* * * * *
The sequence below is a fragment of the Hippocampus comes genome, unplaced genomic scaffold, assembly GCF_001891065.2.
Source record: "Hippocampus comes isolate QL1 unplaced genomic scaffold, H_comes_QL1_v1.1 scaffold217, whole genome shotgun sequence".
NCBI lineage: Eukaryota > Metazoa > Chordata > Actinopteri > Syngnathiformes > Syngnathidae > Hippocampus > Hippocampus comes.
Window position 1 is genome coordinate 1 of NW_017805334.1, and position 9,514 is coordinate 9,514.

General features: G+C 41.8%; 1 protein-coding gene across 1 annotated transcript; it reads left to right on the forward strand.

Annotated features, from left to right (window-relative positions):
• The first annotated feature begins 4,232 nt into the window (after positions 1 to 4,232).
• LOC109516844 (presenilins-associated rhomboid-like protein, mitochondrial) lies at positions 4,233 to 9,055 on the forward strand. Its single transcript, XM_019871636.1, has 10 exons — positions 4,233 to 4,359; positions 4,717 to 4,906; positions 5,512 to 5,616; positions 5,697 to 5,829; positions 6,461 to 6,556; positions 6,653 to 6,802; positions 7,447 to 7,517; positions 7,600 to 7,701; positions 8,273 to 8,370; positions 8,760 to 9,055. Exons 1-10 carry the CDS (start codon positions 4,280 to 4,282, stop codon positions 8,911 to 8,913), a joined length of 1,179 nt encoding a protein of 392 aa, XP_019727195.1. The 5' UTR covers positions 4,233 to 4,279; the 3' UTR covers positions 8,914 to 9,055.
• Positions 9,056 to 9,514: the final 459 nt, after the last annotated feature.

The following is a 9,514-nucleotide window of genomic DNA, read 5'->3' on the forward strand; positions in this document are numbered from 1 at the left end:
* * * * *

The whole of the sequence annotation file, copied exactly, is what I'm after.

The sequence below is a fragment of the Hippocampus comes genome, unplaced genomic scaffold, assembly GCF_001891065.2.
Source record: "Hippocampus comes isolate QL1 unplaced genomic scaffold, H_comes_QL1_v1.1 scaffold217, whole genome shotgun sequence".
NCBI lineage: Eukaryota > Metazoa > Chordata > Actinopteri > Syngnathiformes > Syngnathidae > Hippocampus > Hippocampus comes.
Window position 1 is genome coordinate 1 of NW_017805334.1, and position 9,514 is coordinate 9,514.

General features: G+C 41.8%; 1 protein-coding gene across 1 annotated transcript; it reads left to right on the forward strand.

Annotated features, from left to right (window-relative positions):
• The first annotated feature begins 4,232 nt into the window (after positions 1 to 4,232).
• LOC109516844 (presenilins-associated rhomboid-like protein, mitochondrial) lies at positions 4,233 to 9,055 on the forward strand. Its single transcript, XM_019871636.1, has 10 exons — positions 4,233 to 4,359; positions 4,717 to 4,906; positions 5,512 to 5,616; positions 5,697 to 5,829; positions 6,461 to 6,556; positions 6,653 to 6,802; positions 7,447 to 7,517; positions 7,600 to 7,701; positions 8,273 to 8,370; positions 8,760 to 9,055. Exons 1-10 carry the CDS (start codon positions 4,280 to 4,282, stop codon positions 8,911 to 8,913), a joined length of 1,179 nt encoding a protein of 392 aa, XP_019727195.1. The 5' UTR covers positions 4,233 to 4,279; the 3' UTR covers positions 8,914 to 9,055.
• Positions 9,056 to 9,514: the final 459 nt, after the last annotated feature.

The following is a 9,514-nucleotide window of genomic DNA, read 5'->3' on the forward strand; positions in this document are numbered from 1 at the left end: